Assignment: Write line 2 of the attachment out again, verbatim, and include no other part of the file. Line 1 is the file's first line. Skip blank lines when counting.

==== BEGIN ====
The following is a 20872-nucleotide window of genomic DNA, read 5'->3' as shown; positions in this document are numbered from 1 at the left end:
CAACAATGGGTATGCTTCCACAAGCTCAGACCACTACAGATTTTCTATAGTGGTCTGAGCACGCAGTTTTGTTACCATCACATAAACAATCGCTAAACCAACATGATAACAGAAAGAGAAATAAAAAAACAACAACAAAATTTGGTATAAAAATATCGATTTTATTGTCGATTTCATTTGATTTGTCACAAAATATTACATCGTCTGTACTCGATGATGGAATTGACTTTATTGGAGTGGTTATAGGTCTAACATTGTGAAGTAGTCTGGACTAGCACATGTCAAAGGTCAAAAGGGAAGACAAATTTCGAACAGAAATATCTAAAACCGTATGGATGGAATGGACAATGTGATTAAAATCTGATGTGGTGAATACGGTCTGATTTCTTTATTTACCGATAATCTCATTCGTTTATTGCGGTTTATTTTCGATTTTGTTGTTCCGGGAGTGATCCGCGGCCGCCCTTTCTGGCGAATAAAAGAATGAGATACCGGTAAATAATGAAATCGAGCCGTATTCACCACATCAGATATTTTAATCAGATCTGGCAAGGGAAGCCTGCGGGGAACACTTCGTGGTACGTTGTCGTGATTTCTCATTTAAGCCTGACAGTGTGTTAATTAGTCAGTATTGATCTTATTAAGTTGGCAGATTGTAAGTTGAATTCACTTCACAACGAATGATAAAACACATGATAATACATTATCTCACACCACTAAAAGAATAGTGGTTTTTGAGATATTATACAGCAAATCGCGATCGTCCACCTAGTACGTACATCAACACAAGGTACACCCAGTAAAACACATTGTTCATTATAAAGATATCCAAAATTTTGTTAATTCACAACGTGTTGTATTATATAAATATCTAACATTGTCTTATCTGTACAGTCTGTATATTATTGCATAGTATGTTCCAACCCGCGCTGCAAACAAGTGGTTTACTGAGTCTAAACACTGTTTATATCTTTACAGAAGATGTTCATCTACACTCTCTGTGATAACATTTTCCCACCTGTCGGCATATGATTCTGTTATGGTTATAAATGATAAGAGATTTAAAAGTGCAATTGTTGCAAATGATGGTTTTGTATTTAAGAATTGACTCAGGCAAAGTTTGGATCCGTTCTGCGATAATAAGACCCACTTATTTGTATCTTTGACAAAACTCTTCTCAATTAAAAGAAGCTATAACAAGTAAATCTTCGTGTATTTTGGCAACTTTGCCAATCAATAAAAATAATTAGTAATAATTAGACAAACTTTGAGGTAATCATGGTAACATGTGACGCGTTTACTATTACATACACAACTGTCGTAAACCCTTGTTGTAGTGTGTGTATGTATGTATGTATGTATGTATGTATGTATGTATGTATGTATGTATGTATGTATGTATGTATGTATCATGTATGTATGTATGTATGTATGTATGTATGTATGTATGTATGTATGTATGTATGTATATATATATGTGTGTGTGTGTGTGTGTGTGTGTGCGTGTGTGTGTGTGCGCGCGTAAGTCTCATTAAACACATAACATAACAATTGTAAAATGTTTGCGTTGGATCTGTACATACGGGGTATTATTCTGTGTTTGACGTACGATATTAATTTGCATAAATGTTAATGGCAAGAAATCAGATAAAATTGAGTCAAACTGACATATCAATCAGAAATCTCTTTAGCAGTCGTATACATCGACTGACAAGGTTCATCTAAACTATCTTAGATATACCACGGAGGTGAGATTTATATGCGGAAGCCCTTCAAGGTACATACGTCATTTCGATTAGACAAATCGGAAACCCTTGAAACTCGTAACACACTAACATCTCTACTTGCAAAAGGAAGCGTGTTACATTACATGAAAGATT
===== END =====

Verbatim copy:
CAACAATGGGTATGCTTCCACAAGCTCAGACCACTACAGATTTTCTATAGTGGTCTGAGCACGCAGTTTTGTTACCATCACATAAACAATCGCTAAACCAACATGATAACAGAAAGAGAAATAAAAAAACAACAACAAAATTTGGTATAAAAATATCGATTTTATTGTCGATTTCATTTGATTTGTCACAAAATATTACATCGTCTGTACTCGATGATGGAATTGACTTTATTGGAGTGGTTATAGGTCTAACATTGTGAAGTAGTCTGGACTAGCACATGTCAAAGGTCAAAAGGGAAGACAAATTTCGAACAGAAATATCTAAAACCGTATGGATGGAATGGACAATGTGATTAAAATCTGATGTGGTGAATACGGTCTGATTTCTTTATTTACCGATAATCTCATTCGTTTATTGCGGTTTATTTTCGATTTTGTTGTTCCGGGAGTGATCCGCGGCCGCCCTTTCTGGCGAATAAAAGAATGAGATACCGGTAAATAATGAAATCGAGCCGTATTCACCACATCAGATATTTTAATCAGATCTGGCAAGGGAAGCCTGCGGGGAACACTTCGTGGTACGTTGTCGTGATTTCTCATTTAAGCCTGACAGTGTGTTAATTAGTCAGTATTGATCTTATTAAGTTGGCAGATTGTAAGTTGAATTCACTTCACAACGAATGATAAAACACATGATAATACATTATCTCACACCACTAAAAGAATAGTGGTTTTTGAGATATTATACAGCAAATCGCGATCGTCCACCTAGTACGTACATCAACACAAGGTACACCCAGTAAAACACATTGTTCATTATAAAGATATCCAAAATTTTGTTAATTCACAACGTGTTGTATTATATAAATATCTAACATTGTCTTATCTGTACAGTCTGTATATTATTGCATAGTATGTTCCAACCCGCGCTGCAAACAAGTGGTTTACTGAGTCTAAACACTGTTTATATCTTTACAGAAGATGTTCATCTACACTCTCTGTGATAACATTTTCCCACCTGTCGGCATATGATTCTGTTATGGTTATAAATGATAAGAGATTTAAAAGTGCAATTGTTGCAAATGATGGTTTTGTATTTAAGAATTGACTCAGGCAAAGTTTGGATCCGTTCTGCGATAATAAGACCCACTTATTTGTATCTTTGACAAAACTCTTCTCAATTAAAAGAAGCTATAACAAGTAAATCTTCGTGTATTTTGGCAACTTTGCCAATCAATAAAAATAATTAGTAATAATTAGACAAACTTTGAGGTAATCATGGTAACATGTGACGCGTTTACTATTACATACACAACTGTCGTAAACCCTTGTTGTAGTGTGTGTATGTATGTATGTATGTATGTATGTATGTATGTATGTATGTATGTATGTATGTATGTATGTATGTATCATGTATGTATGTATGTATGTATGTATGTATGTATGTATGTATGTATGTATGTATGTATATATATATGTGTGTGTGTGTGTGTGTGTGTGTGCGTGTGTGTGTGTGCGCGCGTAAGTCTCATTAAACACATAACATAACAATTGTAAAATGTTTGCGTTGGATCTGTACATACGGGGTATTATTCTGTGTTTGACGTACGATATTAATTTGCATAAATGTTAATGGCAAGAAATCAGATAAAATTGAGTCAAACTGACATATCAATCAGAAATCTCTTTAGCAGTCGTATACATCGACTGACAAGGTTCATCTAAACTATCTTAGATATACCACGGAGGTGAGATTTATATGCGGAAGCCCTTCAAGGTACATACGTCATTTCGATTAGACAAATCGGAAACCCTTGAAACTCGTAACACACTAACATCTCTACTTGCAAAAGGAAGCGTGTTACATTACATGAAAGATT